CNN examines the growing demand for air travel and raises the question of whether there will be enough flight schools and pilots to fly all of the new airplanes on order. There also will be a shortage of mechanics and ground crews.
Federal Aviation Administration (FAA) (Washington) has issued this rule concerning flight crew training:
As part of its ongoing efforts to enhance safety and put the best qualified and trained pilots in the flight decks of U.S. airplanes, the Department of Transportation’s Federal Aviation Administration (FAA) today issued a final rule that will significantly advance the way commercial air carrier pilots are trained.
In addition, FAA Administrator Michael Huerta is inviting the nation’s commercial aviation safety leaders to Washington, D.C. on November 21, to discuss additional voluntary steps that can be taken to further boost safety during airline operations, including pilot training.
“Today’s rule is a significant advancement for aviation safety and U.S. pilot training,” said U.S. Transportation Secretary Anthony Foxx. “One of my first meetings as Transportation Secretary was with the Colgan Flight 3407 families, and today, I am proud to announce that with their help, the FAA has now added improved pilot training to its many other efforts to strengthen aviation safety.”
The final rule stems in part from the tragic crash of Colgan Air 3407 in February 2009, and addresses a Congressional mandate in the Airline Safety and Federal Aviation Administration Extension Act of 2010 to ensure enhanced pilot training. Today’s rule is one of several rulemakings required by the Act, including the requirements to prevent pilot fatigue that were finalized in December 2011, and the increased qualification requirements for first officers who fly U.S. passenger and cargo planes that were issued in July 2013.
The final rule requires:
ground and flight training that enables pilots to prevent and recover from aircraft stalls and upsets. These new training standards will impact future simulator standards as well;
air carriers to use data to track remedial training for pilots with performance deficiencies, such as failing a proficiency check or unsatisfactory performance during flight training;
training for more effective pilot monitoring;
enhanced runway safety procedures; and
expanded crosswind training, including training for wind gusts.
“This pivotal rule will give our nation’s pilots the most advanced training available,” said FAA Administrator Michael Huerta. “While the rule marks a major step toward addressing the greatest known risk areas in pilot training, I’m also calling on the commercial aviation industry to continue to move forward with voluntary initiatives to make air carrier training programs as robust as possible.”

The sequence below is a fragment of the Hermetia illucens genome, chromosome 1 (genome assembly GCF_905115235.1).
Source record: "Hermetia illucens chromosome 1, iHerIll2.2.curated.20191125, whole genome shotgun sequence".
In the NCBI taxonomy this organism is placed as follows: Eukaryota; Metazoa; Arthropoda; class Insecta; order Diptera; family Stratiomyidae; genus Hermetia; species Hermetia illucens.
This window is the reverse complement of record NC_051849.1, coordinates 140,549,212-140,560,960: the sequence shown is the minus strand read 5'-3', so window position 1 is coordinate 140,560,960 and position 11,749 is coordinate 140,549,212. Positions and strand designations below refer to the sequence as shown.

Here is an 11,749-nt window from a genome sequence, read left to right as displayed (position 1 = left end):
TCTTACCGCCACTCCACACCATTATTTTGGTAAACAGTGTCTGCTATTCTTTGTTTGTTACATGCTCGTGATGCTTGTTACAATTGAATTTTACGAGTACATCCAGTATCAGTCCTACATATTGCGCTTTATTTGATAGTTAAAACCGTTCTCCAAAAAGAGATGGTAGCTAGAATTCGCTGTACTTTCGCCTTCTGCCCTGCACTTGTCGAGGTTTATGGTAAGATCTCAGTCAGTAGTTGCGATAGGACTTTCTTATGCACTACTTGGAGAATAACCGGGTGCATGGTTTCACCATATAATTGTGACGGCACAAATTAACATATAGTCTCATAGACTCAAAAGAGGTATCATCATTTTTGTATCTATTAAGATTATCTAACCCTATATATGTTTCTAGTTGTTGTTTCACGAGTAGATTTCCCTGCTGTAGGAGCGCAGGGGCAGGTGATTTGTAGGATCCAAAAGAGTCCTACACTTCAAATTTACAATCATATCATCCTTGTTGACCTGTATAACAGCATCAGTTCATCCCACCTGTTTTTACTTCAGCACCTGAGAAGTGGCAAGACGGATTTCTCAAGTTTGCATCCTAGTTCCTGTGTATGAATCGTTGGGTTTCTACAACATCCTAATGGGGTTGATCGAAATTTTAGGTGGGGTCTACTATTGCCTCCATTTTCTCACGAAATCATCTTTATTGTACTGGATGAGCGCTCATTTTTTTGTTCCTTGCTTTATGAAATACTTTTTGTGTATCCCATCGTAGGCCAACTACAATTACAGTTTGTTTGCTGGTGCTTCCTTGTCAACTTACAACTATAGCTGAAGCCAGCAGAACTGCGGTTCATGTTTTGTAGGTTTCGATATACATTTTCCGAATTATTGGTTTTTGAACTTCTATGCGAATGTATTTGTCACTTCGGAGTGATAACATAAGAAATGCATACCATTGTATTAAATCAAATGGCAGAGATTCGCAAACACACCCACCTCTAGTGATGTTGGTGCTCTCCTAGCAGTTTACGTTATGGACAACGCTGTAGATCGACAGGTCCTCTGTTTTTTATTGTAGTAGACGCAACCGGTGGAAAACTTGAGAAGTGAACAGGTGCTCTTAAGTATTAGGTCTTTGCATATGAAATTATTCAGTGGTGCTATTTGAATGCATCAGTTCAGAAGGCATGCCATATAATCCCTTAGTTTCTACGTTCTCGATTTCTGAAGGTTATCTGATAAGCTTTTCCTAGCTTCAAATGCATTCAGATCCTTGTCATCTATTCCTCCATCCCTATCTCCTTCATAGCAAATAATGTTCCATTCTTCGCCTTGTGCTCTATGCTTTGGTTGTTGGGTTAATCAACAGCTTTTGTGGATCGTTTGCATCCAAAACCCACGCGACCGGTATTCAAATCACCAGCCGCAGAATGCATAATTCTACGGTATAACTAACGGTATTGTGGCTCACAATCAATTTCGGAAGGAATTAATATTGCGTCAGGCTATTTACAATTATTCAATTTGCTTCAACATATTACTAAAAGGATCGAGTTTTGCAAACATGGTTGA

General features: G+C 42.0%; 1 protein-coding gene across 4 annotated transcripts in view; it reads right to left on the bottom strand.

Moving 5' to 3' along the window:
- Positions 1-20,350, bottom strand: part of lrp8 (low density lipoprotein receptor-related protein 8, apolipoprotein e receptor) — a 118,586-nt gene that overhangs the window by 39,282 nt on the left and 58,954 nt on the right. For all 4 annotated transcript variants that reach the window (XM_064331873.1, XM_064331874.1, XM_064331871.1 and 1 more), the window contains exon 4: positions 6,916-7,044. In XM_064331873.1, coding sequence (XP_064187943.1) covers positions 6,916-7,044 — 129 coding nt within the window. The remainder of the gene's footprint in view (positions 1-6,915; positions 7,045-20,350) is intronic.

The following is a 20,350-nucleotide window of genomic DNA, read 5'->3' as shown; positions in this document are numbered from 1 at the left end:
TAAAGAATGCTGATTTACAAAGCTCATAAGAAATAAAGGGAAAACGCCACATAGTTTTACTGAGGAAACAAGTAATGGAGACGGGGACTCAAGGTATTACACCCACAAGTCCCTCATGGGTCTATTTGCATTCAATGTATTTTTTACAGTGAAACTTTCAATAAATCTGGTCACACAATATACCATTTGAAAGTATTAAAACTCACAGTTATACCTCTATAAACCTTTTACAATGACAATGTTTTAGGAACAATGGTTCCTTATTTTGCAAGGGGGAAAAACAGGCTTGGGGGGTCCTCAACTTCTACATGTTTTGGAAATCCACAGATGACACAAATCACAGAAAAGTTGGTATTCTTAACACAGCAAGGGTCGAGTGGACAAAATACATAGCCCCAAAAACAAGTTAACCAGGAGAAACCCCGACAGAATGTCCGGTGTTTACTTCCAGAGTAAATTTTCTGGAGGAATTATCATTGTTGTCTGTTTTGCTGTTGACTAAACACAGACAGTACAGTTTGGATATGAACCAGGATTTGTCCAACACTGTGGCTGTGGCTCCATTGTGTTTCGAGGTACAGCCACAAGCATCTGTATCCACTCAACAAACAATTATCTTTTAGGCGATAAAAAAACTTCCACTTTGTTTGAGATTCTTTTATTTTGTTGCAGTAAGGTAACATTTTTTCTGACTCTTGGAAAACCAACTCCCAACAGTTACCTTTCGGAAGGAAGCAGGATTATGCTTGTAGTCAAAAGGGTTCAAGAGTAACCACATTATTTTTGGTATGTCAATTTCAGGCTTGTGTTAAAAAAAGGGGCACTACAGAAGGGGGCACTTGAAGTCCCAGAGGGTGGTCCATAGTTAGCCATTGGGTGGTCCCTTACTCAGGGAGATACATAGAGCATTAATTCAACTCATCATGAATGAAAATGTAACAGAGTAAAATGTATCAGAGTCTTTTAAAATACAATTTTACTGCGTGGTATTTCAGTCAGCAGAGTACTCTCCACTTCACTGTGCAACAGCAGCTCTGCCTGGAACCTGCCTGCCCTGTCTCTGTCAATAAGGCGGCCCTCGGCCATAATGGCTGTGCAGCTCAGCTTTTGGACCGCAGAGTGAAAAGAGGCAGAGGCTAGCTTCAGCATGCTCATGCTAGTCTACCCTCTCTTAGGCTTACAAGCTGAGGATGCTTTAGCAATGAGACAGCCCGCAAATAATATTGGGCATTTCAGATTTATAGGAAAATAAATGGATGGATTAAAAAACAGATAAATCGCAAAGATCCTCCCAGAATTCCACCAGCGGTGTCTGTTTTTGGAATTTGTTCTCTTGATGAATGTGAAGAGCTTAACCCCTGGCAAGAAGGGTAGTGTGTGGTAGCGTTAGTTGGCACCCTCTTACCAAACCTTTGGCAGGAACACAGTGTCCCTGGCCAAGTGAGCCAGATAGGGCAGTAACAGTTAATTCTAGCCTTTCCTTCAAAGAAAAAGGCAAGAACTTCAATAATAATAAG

The FAA is focusing on pilot training for events that, although rare, are often catastrophic. Focusing on these events will provide the greatest safety benefit to the flying public. The recent rule to boost pilot qualifications for first officers has raised the baseline knowledge and skill set of pilots entering air carrier operations. Many air carriers have also voluntarily begun developing safety management systems (SMS), which will help air carriers identify and mitigate risks unique to their own operating environments.
The FAA proposed to revise the training rules for pilots in 2009, one month prior to the Colgan Flight 3407 accident. The FAA issued a supplemental proposal on May 20, 2011, to address many of the NTSB’s recommendations resulting from the accident, and incorporate congressional mandates for stick pusher, stall recovery and remedial training. A stick pusher is a safety system that applies downward elevator pressure to prevent an airplane from exceeding a predetermined angle of attack in order to avoid, identify, or assist in the recovery of a stall.
On Aug. 6, 2012, the FAA issued Advisory Circular (AC) Stall and Stick Pusher Training to provide best practices and guidance for training, testing, and checking for pilots to ensure correct and consistent responses to unexpected stall events and stick pusher activations. A copy of the AC is available at online.
Air carriers will have five years to comply with the rule’s new pilot training provisions, which will allow time for the necessary software updates to be made in flight simulation technology. The cost of the rule to the aviation industry is estimated to be $274.1 to $353.7 million. The estimated benefit is nearly double the cost at $689.2 million.